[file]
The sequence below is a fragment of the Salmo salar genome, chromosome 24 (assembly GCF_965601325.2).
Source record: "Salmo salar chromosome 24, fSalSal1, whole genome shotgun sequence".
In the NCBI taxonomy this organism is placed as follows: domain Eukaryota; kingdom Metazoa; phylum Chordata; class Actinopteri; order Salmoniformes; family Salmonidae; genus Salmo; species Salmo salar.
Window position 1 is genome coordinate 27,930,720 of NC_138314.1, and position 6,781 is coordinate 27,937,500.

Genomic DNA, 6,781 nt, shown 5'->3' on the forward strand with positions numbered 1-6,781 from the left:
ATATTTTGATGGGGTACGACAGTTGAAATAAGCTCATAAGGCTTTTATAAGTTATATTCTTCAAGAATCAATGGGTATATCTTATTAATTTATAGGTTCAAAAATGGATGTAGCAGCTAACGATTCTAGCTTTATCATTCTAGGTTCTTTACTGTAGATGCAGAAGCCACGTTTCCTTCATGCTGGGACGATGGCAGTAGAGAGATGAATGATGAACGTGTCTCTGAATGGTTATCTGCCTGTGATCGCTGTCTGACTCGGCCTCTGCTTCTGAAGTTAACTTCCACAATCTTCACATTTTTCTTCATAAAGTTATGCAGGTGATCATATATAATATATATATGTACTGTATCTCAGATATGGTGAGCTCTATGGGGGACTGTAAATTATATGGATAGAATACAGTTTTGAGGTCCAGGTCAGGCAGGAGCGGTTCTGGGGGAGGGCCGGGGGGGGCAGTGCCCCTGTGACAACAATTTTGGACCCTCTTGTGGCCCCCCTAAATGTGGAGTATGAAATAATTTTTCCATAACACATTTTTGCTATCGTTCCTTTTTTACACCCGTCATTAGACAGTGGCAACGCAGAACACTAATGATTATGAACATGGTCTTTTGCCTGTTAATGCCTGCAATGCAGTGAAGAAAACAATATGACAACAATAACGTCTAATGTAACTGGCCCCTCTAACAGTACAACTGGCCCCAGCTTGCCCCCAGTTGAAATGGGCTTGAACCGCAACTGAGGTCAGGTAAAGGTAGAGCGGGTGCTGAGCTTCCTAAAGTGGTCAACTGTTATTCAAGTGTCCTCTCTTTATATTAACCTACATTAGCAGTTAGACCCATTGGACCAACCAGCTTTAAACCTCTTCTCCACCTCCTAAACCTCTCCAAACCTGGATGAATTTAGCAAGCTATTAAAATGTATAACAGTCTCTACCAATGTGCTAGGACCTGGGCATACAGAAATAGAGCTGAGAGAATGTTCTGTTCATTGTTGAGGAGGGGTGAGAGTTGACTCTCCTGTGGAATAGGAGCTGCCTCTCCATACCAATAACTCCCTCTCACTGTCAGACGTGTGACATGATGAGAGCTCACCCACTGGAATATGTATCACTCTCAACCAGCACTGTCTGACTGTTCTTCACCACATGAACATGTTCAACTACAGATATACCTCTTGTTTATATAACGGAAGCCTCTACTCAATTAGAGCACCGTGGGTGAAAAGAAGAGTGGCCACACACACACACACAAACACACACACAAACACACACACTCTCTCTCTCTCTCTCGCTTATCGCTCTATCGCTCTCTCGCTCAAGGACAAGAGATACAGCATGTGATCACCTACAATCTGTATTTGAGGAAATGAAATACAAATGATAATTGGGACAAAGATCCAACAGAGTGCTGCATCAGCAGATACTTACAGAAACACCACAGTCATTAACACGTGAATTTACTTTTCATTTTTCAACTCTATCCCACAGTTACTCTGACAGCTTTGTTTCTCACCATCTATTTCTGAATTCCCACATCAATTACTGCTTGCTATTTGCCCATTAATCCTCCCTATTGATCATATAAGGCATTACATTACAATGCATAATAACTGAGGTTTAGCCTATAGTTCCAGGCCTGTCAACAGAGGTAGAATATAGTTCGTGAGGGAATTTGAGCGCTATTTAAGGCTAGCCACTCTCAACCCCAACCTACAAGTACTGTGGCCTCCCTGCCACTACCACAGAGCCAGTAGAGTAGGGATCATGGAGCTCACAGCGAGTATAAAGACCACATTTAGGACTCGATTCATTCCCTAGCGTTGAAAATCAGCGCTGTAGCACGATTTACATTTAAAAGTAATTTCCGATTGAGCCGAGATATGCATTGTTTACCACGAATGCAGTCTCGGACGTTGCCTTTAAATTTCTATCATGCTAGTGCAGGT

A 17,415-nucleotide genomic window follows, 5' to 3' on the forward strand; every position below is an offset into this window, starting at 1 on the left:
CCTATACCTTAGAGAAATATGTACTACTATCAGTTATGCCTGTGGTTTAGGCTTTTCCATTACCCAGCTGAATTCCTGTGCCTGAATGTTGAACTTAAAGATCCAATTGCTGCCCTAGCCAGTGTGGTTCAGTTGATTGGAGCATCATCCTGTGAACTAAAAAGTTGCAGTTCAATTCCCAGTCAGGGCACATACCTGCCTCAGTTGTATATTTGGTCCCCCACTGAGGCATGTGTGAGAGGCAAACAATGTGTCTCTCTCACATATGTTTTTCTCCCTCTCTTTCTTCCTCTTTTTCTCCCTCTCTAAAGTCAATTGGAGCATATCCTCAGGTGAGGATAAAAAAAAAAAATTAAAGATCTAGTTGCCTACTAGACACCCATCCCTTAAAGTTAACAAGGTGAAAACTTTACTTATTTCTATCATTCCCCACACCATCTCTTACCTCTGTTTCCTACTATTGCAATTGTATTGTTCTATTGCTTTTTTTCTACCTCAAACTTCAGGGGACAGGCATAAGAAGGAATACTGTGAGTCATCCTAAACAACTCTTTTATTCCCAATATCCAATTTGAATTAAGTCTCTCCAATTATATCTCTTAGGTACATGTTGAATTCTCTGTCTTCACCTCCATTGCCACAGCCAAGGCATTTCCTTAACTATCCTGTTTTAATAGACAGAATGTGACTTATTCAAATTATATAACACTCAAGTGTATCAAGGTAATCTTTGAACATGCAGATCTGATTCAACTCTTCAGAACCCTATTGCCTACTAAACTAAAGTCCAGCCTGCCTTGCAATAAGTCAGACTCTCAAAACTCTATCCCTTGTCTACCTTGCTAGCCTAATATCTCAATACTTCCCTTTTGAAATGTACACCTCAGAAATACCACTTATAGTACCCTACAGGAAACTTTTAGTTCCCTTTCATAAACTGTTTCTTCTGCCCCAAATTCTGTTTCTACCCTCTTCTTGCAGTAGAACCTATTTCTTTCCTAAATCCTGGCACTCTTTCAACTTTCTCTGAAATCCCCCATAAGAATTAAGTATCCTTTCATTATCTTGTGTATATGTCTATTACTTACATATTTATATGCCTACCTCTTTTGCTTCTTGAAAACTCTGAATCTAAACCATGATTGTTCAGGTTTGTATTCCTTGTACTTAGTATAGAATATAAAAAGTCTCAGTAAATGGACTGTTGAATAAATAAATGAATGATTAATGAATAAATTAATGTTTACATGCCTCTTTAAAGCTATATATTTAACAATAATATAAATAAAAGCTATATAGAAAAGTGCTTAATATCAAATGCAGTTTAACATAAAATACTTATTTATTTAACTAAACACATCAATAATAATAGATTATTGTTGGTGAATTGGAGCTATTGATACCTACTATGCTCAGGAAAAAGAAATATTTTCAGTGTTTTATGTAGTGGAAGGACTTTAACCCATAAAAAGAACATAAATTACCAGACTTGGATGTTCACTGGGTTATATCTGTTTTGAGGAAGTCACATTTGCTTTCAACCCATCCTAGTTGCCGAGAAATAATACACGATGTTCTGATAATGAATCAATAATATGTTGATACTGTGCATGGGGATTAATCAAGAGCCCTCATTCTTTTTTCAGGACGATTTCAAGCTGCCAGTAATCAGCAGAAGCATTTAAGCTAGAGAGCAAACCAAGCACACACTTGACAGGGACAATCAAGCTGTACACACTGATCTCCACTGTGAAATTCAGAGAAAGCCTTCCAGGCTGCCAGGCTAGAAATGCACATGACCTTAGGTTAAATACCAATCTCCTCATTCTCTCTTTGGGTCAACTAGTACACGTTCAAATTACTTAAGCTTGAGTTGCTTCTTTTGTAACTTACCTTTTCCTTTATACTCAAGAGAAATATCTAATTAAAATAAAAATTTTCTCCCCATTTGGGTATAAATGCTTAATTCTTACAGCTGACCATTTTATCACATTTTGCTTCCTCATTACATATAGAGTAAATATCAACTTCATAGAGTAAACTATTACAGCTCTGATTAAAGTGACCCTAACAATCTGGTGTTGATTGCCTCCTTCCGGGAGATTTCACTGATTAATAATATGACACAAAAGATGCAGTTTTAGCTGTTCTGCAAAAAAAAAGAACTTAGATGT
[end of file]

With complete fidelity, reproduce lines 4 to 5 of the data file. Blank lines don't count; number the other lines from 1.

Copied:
Window position 1 is genome coordinate 27,930,720 of NC_138314.1, and position 6,781 is coordinate 27,937,500.

Genomic DNA, 6,781 nt, shown 5'->3' on the forward strand with positions numbered 1-6,781 from the left: